In December 2015, the Ulster County Legislature unanimously adopted an updated policy for trail and rail uses along the County-owned Ulster & Delaware (“U&D”) Corridor, which runs more than 38 miles from Kingston to Highmount. The updated policy delineated the Midtown Kingston Segment of the U&D Corridor for redevelopment as a public trail.
Running parallel to Broadway, this segment of the former railroad corridor had become a nuisance to nearby commercial businesses and residential neighborhoods. The County Executive proposed to clean up this segment, which had become blighted and a haven for illicit activities, and redevelop it as a linear park that provided a much-needed recreational amenity to Midtown Kingston residents, offered a safe route for bicycling and walking from Midtown to the Kingston Plaza, and transformed a blighted and overgrown corridor into a community amenity and asset.
The Midtown Linear Park was proposed to extend approximately 4,200 feet (0.8 miles) from the east side of Cornell Street to Westbrook Lane. The proposed trail will be 10-12 wide, asphalt-paved, and fully-accessible to persons with disabilities. The trail is for non-motorized uses, including walking, running, bicycling, walking dogs, and inline skating. In wider sections of the planned trail, the County also anticipates adding community park elements upon completion of the trail part of the project.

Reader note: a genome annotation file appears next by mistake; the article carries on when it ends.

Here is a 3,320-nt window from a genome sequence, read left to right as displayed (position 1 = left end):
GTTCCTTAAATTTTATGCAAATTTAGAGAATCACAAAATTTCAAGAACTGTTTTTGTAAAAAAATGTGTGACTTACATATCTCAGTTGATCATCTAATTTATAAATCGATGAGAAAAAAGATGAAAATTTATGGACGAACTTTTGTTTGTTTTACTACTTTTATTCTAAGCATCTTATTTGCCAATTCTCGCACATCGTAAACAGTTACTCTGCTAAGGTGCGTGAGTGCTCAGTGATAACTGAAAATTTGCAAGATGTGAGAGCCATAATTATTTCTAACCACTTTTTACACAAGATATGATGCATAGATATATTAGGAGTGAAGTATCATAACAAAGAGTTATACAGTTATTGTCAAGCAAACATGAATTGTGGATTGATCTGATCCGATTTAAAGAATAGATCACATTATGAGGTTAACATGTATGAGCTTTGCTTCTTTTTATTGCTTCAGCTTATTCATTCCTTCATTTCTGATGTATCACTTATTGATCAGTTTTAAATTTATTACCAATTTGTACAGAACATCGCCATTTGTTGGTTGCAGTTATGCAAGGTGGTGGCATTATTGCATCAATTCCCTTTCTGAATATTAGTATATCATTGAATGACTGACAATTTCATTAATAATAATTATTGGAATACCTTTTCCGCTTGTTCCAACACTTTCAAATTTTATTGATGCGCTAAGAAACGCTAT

In 2016, Ulster County was awarded $1.5 million in competitive grant funding from the New York State Department of Transportation for engineering design and construction of the Midtown Linear Park project (PIN 8761.82). This program is funded by the Federal Highway Administration and requires a 20% local funding match. In 2018, the County Legislature approved a capital project in the amount of $1.8 million and authorized the necessary bond financing to cover the County's local share. More recently, the County has received a funding commitment from the Community Foundations of the Hudson Valley to be directed to the cost of the project, leaving no remaining cost to be paid by County taxpayers.
In late 2018, the County Legislature provided its approval for the removal of rails, ties and other track material between Downs Street and the I-587 underpass to improve the safety of this segment while the project was being designed and constructed. Following the removal, the Ulster County Department of Public Works prepared a temporary trail surface to allow for public use of the corridor while final designs and construction are completed for the permanent trail. Additional safety features, such as lighting, gates, signage, and cameras are also being installed. Design and construction of the permanent trail are expected to be completed by 2020.
- March 2019 Public Information Meeting Presentation
- February 2019 Draft Design Report
- January 2016 Public Information Meeting Presentation